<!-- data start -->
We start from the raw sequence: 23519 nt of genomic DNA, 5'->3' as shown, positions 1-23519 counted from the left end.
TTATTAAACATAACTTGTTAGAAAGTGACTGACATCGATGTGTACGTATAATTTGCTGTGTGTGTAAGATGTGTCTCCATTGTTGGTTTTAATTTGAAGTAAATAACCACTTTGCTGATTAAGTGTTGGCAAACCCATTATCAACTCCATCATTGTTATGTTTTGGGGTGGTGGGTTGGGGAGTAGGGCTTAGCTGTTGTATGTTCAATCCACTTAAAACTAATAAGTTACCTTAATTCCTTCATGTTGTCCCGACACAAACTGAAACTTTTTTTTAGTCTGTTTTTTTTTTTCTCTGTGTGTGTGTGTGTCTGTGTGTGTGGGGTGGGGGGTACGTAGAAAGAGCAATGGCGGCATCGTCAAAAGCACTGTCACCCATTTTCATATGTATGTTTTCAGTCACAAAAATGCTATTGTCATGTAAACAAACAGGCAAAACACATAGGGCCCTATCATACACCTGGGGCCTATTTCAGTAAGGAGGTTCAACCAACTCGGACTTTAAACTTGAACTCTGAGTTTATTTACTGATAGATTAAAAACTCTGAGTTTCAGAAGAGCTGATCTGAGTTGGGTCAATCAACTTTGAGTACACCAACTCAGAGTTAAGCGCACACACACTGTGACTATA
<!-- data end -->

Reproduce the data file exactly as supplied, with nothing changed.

We start from the raw sequence: 23519 nt of genomic DNA, 5'->3' as shown, positions 1-23519 counted from the left end.
TTATTAAACATAACTTGTTAGAAAGTGACTGACATCGATGTGTACGTATAATTTGCTGTGTGTGTAAGATGTGTCTCCATTGTTGGTTTTAATTTGAAGTAAATAACCACTTTGCTGATTAAGTGTTGGCAAACCCATTATCAACTCCATCATTGTTATGTTTTGGGGTGGTGGGTTGGGGAGTAGGGCTTAGCTGTTGTATGTTCAATCCACTTAAAACTAATAAGTTACCTTAATTCCTTCATGTTGTCCCGACACAAACTGAAACTTTTTTTTAGTCTGTTTTTTTTTTTCTCTGTGTGTGTGTGTGTCTGTGTGTGTGGGGTGGGGGGTACGTAGAAAGAGCAATGGCGGCATCGTCAAAAGCACTGTCACCCATTTTCATATGTATGTTTTCAGTCACAAAAATGCTATTGTCATGTAAACAAACAGGCAAAACACATAGGGCCCTATCATACACCTGGGGCCTATTTCAGTAAGGAGGTTCAACCAACTCGGACTTTAAACTTGAACTCTGAGTTTATTTACTGATAGATTAAAAACTCTGAGTTTCAGAAGAGCTGATCTGAGTTGGGTCAATCAACTTTGAGTACACCAACTCAGAGTTAAGCGCACACACACTGTGACTATA